Monday, November 11, 2013

The Teaching Component of the Loong Way Home

One of my first school visits, Udine International School, Italy.

I’ve been to 15 different countries and visited just over that many schools along my route.  Before I left, I wasn’t exactly sure how these visits were going to work. With all the other logistics, I had really only contacted one school in Milan, where a former colleague of mine currently works.  The idea to create weekly or biweekly activities related to my cycling experience was an after thought and came to me while I was on the road.  Even though it adds a layer of complexity to my trip, for me, visiting schools and preparing weekly resources is a way to keep connected to the classroom, a place I love to be, even while pedaling on the road.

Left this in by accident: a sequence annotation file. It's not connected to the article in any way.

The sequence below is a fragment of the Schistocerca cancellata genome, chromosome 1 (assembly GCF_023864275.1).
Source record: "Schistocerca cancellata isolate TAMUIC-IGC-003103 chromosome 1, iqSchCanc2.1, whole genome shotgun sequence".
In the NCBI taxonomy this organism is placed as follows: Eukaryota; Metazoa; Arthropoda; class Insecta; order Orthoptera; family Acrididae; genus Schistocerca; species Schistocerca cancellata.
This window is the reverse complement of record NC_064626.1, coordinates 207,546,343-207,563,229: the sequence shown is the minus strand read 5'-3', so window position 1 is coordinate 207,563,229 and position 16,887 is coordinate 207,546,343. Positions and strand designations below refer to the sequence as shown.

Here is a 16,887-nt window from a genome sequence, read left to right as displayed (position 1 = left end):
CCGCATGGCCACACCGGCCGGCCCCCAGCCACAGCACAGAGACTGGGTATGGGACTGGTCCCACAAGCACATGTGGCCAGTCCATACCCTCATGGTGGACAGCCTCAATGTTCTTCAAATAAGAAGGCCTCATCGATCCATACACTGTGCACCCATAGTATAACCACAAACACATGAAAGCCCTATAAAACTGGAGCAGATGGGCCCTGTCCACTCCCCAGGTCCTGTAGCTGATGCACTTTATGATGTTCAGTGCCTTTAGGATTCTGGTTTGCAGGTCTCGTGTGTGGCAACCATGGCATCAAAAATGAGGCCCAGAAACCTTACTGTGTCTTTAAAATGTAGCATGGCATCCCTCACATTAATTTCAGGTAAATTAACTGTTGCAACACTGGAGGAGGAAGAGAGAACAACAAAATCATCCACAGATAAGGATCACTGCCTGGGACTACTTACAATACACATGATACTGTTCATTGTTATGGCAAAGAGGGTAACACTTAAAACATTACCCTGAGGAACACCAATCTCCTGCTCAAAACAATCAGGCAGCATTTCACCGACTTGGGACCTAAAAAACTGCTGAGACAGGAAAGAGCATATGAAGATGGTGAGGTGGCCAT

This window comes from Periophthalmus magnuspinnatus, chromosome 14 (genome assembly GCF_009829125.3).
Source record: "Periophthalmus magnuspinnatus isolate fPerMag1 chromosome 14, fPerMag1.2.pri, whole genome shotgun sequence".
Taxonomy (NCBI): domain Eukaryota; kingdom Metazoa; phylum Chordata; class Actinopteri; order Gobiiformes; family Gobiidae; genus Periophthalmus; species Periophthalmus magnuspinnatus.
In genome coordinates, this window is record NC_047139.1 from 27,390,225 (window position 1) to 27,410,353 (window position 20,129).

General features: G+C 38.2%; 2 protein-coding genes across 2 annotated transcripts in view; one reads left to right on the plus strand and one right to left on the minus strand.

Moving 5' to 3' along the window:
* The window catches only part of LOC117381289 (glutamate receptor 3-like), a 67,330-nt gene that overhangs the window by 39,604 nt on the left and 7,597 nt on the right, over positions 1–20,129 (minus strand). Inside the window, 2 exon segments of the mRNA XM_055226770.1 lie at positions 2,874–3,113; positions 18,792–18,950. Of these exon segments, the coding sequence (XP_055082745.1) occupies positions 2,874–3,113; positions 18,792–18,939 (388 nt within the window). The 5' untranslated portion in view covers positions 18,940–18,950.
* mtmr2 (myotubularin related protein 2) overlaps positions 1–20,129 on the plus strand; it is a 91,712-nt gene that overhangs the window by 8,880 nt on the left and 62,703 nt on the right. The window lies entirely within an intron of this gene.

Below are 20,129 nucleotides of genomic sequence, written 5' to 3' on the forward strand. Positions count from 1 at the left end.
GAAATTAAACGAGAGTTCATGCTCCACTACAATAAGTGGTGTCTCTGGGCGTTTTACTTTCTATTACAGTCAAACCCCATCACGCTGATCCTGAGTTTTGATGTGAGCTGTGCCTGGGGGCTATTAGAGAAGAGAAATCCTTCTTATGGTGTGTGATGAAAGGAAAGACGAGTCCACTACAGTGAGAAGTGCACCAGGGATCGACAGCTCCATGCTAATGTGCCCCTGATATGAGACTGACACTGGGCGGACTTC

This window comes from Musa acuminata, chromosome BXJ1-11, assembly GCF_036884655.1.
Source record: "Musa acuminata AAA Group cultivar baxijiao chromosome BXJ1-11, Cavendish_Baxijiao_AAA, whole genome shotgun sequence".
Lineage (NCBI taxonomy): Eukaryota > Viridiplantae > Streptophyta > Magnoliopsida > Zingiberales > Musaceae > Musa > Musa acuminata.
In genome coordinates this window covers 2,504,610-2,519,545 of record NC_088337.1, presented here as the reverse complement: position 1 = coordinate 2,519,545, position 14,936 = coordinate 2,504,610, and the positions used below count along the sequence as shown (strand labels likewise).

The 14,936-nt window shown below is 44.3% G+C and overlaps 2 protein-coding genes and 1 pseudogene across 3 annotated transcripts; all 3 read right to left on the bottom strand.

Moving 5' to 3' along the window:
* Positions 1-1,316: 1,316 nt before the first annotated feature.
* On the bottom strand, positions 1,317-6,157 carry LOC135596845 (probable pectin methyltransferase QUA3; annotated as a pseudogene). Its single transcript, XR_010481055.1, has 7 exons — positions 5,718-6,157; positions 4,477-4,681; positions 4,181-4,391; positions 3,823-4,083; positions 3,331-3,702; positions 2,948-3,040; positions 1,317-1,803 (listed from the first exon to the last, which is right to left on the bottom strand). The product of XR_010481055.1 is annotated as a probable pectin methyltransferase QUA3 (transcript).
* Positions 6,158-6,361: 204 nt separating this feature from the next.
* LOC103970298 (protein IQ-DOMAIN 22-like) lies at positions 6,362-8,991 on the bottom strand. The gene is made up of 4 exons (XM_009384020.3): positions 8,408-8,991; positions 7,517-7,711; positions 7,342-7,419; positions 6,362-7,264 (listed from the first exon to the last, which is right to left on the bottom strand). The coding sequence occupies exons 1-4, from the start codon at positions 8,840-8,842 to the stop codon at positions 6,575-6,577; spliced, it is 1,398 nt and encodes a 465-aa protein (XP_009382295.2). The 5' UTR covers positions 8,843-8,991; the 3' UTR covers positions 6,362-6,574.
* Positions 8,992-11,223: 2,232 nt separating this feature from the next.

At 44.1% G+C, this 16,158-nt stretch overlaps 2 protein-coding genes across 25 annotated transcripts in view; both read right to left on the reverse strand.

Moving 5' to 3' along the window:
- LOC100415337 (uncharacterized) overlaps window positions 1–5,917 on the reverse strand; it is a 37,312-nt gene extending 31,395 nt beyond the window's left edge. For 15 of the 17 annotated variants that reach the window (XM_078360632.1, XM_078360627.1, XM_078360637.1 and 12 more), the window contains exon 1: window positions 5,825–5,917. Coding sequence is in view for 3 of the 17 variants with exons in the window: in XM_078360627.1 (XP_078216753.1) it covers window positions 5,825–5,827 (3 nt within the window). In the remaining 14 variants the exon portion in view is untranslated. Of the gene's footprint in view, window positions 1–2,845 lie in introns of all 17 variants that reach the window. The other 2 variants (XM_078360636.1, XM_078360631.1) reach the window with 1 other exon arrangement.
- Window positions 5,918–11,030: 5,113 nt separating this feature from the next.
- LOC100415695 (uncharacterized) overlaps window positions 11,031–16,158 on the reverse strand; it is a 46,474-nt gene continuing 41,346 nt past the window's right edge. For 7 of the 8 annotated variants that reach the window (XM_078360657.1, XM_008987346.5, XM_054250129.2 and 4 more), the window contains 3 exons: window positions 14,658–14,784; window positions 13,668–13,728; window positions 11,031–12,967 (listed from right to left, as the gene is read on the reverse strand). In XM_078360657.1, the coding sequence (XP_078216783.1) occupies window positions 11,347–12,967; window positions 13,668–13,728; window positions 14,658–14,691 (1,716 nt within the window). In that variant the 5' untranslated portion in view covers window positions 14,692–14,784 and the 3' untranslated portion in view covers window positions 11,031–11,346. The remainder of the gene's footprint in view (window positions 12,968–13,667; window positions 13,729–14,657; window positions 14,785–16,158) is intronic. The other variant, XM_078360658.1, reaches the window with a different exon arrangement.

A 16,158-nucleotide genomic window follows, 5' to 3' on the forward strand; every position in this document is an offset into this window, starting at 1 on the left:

Lots of people have asked me how I go about contacting schools.  I’m open to visiting both local and international schools, but international schools are more feasible logistically.  Their contact information is readily available, their curriculum is flexible enough to make time for a visit, and language isn’t a barrier. When I arrive to New Zealand, Australia, The States, and Canada, I imagine that I will be visiting more public schools.  For now, I research schools that are on my route online, using the IB website as well as Googling international schools located in major cities.  I search for a contact person, usually a primary principal, school director, or curriculum coordinator, and send out a standard letter introducing myself, and The Loong Way Home.  I have to title the email creatively or else I’m sure it gets overlooked so I usually put “Teacher traveling on bike around the world visiting (name of city)” and that is enough to catch their attention.